A Tomb for Anatole

ISBN: 0811215938
ISBN 13: 9780811215930
By: Stéphane Mallarmé Paul Auster

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About this book

One of the most moving accounts of a man trying to come to grips with modern death that is to say, death without God, death without hope of salvation and it reveals the secret meaning of Mallarme's whole aesthetic: the elevation of art to the stature of religion." Paul Auster, from the Introduction The great French Symbolist poet Stephane Mallarme (1842-1898), who changed the course of modern French literature (and influenced writers from James Joyce to T.S. Eliot to Wallace Stevens), suffered many tragedies. His mother died when he was just five years old, but in 1879 the cruelest blow of all struck when his beloved son Anatole died at the age of eight. A Tomb for Anatole presents the 202 fragments of Mallarme's projected long poem in four parts. By far the poet's most personal work, he could never bring himself to complete it. To speak publicly of his immense sorrow, Mallarme concluded, "for me, it's not possible." Unpublished in France until 1961, these works are very far from the oblique, cool "pure poetry" Mallarme is famous for, poetry that sought to capturepainstakingly"l'absente de tous bouquets" (the ideal flower absent from all bouquets). Paul Auster, who first published A Tomb for Anatole with the North Point Press in 1983 (a volume long out of print), notes in his excellent introduction that facing "the ultimate horror of every parent," these fragments "have a startling unmediated quality." As Mallarme writes, it is "a vision / endlessly purified / by my tears.

Reader's Thoughts


Paul Auster doesn't need any extra praise from me, but this odd, sad, wonderful book of fragments is really interesting. I've been reading this off and on for about a week now.


This is a text I read over and over again.


A perfect combination of Mallarmé's obliquely perfect understanding of the way words work on the page with an entirely, shall we say, sentimental subject guiding him through the void. The way these fragments float across the page, unfinished, sure, but still amounting to a level of poetic perfect unmmatched by virtually any one else. Also a total benchmark for much of the French poetry that I find obsessive--this, much more than A Throw of the Dice...--in combination with the writings of Le Livre, speak volumes in the development of certain poetic moves that I can feel pulse through my own void.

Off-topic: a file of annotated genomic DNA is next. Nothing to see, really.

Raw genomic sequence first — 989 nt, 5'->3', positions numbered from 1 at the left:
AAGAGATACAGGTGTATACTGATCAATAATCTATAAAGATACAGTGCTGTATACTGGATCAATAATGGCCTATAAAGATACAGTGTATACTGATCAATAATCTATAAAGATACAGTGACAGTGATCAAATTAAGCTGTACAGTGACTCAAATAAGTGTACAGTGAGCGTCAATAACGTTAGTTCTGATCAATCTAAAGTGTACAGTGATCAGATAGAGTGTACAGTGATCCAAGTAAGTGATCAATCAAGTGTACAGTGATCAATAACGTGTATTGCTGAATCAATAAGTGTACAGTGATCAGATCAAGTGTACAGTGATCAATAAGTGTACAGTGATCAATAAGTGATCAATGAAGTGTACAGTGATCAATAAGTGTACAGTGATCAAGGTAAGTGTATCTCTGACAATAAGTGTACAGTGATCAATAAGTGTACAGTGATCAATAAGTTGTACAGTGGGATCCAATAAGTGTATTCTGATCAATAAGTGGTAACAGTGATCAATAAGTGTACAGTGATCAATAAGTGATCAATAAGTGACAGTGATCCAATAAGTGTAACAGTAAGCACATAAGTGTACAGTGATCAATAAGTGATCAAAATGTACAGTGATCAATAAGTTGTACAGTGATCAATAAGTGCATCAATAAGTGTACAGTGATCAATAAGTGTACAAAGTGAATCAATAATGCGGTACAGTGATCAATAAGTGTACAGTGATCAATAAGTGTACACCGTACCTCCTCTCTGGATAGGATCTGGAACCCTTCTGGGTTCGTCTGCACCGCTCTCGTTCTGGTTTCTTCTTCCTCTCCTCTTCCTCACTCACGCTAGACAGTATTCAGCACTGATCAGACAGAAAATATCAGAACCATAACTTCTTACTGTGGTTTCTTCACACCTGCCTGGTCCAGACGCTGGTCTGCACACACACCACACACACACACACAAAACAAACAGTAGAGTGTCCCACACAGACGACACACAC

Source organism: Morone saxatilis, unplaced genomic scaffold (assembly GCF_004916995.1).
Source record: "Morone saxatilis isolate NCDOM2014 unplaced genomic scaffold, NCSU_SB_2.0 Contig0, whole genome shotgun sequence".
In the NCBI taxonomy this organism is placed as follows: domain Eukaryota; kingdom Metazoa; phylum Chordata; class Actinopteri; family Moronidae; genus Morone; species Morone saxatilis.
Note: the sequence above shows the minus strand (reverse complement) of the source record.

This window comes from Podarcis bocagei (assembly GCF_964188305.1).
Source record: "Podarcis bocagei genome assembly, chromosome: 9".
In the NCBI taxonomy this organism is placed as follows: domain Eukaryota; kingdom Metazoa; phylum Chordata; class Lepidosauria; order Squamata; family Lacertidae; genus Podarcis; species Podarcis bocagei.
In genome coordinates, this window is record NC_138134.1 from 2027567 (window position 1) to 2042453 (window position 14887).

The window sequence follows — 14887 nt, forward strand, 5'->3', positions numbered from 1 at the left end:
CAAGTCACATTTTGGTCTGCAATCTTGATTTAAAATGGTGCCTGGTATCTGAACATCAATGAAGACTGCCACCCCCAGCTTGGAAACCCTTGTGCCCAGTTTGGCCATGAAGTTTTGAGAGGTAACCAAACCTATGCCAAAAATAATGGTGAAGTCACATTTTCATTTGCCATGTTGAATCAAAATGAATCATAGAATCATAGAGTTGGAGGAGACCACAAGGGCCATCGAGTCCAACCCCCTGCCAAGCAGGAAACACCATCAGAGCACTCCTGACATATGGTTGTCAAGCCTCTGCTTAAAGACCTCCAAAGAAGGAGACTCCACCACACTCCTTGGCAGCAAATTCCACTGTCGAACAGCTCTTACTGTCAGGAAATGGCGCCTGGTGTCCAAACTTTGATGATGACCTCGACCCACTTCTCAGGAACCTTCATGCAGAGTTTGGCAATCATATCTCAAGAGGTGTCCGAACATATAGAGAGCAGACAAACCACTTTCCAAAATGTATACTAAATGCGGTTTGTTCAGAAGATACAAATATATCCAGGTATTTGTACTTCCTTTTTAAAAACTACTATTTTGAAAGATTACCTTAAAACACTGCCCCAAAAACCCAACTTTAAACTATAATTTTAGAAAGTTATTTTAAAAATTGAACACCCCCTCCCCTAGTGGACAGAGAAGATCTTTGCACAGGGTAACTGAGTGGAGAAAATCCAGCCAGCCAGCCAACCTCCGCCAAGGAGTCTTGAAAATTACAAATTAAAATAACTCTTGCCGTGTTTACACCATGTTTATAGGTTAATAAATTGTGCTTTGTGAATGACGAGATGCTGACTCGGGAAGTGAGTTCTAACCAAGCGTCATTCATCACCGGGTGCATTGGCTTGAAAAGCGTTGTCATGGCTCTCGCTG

Steven Felicelli

from the sophisticated aesthete - a gut wrenching homage to his dead child


in many ways my favorite writing by mallarme


A touchy and perhaps impossible ability to grasp the fear and despair of losing someone, yet Stephane Mallarme through the cool eyes of using his craft or art to embrace and understand such a lost. It's a work that has a beginning but no ending. Death there is an ending but excepting or dealing with death it seems to be an open book.... for some.


This is the most affecting book I have ever read.


Beautiful book that links Mallarme's anticipatory postmodernism with his latent romanticism, all in the context of grief laid bare and the need to "say."


"What, the thing I am saying/is true--it is not/only music ----/ etc."I have recently had a series of fits reading criticism, a professional hazard, and I can imagine what critics might try to say about this poem. Instead, I will follow another recent (and happier) thread: finding books of lyric poetry that deliver beyond music and beyond artifice. Mallarme's inentent to create a vessel for his dead son resonates more deeply because it reamins in fragments, like Sappho's divine laments. And as a poet, well, I have not seen more immediately into another poet's mind, anywhere.

Amira Hanafi

This beautifully designed edition positions the original French unavoidably underneath the translation on each page. The juxtaposition is genius for Mallarme, whose poems are so utterly dependent on sound that the translations are something entirely other, and one can see & hear that clearly on each page.

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